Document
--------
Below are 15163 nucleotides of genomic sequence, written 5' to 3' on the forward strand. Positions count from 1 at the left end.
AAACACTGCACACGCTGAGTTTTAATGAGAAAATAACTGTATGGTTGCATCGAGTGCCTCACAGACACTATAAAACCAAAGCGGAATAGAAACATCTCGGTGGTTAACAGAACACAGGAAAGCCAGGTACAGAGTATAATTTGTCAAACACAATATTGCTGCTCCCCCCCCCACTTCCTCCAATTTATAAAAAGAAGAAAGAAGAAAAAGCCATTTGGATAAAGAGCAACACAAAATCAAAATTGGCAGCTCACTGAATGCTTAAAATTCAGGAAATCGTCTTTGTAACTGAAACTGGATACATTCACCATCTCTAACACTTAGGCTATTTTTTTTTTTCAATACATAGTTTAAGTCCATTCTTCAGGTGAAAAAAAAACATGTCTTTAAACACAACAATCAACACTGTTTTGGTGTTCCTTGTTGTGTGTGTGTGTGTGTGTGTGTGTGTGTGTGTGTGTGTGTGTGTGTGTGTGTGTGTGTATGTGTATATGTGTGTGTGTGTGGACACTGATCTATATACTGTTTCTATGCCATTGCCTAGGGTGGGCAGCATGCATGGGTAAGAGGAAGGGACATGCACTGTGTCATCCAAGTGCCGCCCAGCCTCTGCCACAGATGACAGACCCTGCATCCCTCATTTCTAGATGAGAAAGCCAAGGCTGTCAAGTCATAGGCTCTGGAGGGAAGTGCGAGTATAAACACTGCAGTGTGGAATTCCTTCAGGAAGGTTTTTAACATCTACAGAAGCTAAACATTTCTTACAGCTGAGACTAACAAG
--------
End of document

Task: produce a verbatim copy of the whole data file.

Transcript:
Below are 15163 nucleotides of genomic sequence, written 5' to 3' on the forward strand. Positions count from 1 at the left end.
AAACACTGCACACGCTGAGTTTTAATGAGAAAATAACTGTATGGTTGCATCGAGTGCCTCACAGACACTATAAAACCAAAGCGGAATAGAAACATCTCGGTGGTTAACAGAACACAGGAAAGCCAGGTACAGAGTATAATTTGTCAAACACAATATTGCTGCTCCCCCCCCCACTTCCTCCAATTTATAAAAAGAAGAAAGAAGAAAAAGCCATTTGGATAAAGAGCAACACAAAATCAAAATTGGCAGCTCACTGAATGCTTAAAATTCAGGAAATCGTCTTTGTAACTGAAACTGGATACATTCACCATCTCTAACACTTAGGCTATTTTTTTTTTTCAATACATAGTTTAAGTCCATTCTTCAGGTGAAAAAAAAACATGTCTTTAAACACAACAATCAACACTGTTTTGGTGTTCCTTGTTGTGTGTGTGTGTGTGTGTGTGTGTGTGTGTGTGTGTGTGTGTGTGTGTGTGTGTGTGTATGTGTATATGTGTGTGTGTGTGGACACTGATCTATATACTGTTTCTATGCCATTGCCTAGGGTGGGCAGCATGCATGGGTAAGAGGAAGGGACATGCACTGTGTCATCCAAGTGCCGCCCAGCCTCTGCCACAGATGACAGACCCTGCATCCCTCATTTCTAGATGAGAAAGCCAAGGCTGTCAAGTCATAGGCTCTGGAGGGAAGTGCGAGTATAAACACTGCAGTGTGGAATTCCTTCAGGAAGGTTTTTAACATCTACAGAAGCTAAACATTTCTTACAGCTGAGACTAACAAG